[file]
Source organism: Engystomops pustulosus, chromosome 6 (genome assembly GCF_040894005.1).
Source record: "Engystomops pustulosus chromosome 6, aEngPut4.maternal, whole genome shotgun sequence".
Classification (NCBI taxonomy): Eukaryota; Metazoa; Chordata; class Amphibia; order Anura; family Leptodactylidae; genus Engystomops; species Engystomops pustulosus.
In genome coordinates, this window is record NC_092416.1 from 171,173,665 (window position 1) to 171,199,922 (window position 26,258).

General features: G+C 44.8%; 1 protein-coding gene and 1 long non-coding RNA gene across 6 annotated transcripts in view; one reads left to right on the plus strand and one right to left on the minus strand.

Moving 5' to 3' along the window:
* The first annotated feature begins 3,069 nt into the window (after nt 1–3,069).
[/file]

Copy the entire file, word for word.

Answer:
Source organism: Engystomops pustulosus, chromosome 6 (genome assembly GCF_040894005.1).
Source record: "Engystomops pustulosus chromosome 6, aEngPut4.maternal, whole genome shotgun sequence".
Classification (NCBI taxonomy): Eukaryota; Metazoa; Chordata; class Amphibia; order Anura; family Leptodactylidae; genus Engystomops; species Engystomops pustulosus.
In genome coordinates, this window is record NC_092416.1 from 171,173,665 (window position 1) to 171,199,922 (window position 26,258).

General features: G+C 44.8%; 1 protein-coding gene and 1 long non-coding RNA gene across 6 annotated transcripts in view; one reads left to right on the plus strand and one right to left on the minus strand.

Moving 5' to 3' along the window:
* The first annotated feature begins 3,069 nt into the window (after nt 1–3,069).